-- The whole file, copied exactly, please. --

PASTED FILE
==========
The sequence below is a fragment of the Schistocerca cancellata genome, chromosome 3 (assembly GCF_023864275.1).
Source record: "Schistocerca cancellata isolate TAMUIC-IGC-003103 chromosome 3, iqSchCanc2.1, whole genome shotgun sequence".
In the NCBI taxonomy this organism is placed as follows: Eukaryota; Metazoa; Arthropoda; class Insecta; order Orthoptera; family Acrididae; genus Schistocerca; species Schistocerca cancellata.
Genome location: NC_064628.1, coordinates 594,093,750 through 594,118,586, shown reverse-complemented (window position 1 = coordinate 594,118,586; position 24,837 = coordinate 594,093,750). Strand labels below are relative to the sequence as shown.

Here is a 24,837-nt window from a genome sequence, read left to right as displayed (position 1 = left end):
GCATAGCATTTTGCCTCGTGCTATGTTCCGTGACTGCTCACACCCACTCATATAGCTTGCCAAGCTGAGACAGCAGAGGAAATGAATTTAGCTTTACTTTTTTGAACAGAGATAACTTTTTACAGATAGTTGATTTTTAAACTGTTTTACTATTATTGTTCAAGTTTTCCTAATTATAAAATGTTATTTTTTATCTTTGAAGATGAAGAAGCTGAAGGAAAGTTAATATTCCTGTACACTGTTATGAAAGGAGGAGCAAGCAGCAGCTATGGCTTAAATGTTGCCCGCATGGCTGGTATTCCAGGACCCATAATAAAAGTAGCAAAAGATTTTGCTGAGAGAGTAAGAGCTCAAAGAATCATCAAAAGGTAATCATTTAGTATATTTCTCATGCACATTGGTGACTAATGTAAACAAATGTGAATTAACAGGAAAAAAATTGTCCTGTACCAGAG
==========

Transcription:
The sequence below is a fragment of the Schistocerca cancellata genome, chromosome 3 (assembly GCF_023864275.1).
Source record: "Schistocerca cancellata isolate TAMUIC-IGC-003103 chromosome 3, iqSchCanc2.1, whole genome shotgun sequence".
In the NCBI taxonomy this organism is placed as follows: Eukaryota; Metazoa; Arthropoda; class Insecta; order Orthoptera; family Acrididae; genus Schistocerca; species Schistocerca cancellata.
Genome location: NC_064628.1, coordinates 594,093,750 through 594,118,586, shown reverse-complemented (window position 1 = coordinate 594,118,586; position 24,837 = coordinate 594,093,750). Strand labels below are relative to the sequence as shown.

Here is a 24,837-nt window from a genome sequence, read left to right as displayed (position 1 = left end):
GCATAGCATTTTGCCTCGTGCTATGTTCCGTGACTGCTCACACCCACTCATATAGCTTGCCAAGCTGAGACAGCAGAGGAAATGAATTTAGCTTTACTTTTTTGAACAGAGATAACTTTTTACAGATAGTTGATTTTTAAACTGTTTTACTATTATTGTTCAAGTTTTCCTAATTATAAAATGTTATTTTTTATCTTTGAAGATGAAGAAGCTGAAGGAAAGTTAATATTCCTGTACACTGTTATGAAAGGAGGAGCAAGCAGCAGCTATGGCTTAAATGTTGCCCGCATGGCTGGTATTCCAGGACCCATAATAAAAGTAGCAAAAGATTTTGCTGAGAGAGTAAGAGCTCAAAGAATCATCAAAAGGTAATCATTTAGTATATTTCTCATGCACATTGGTGACTAATGTAAACAAATGTGAATTAACAGGAAAAAAATTGTCCTGTACCAGAG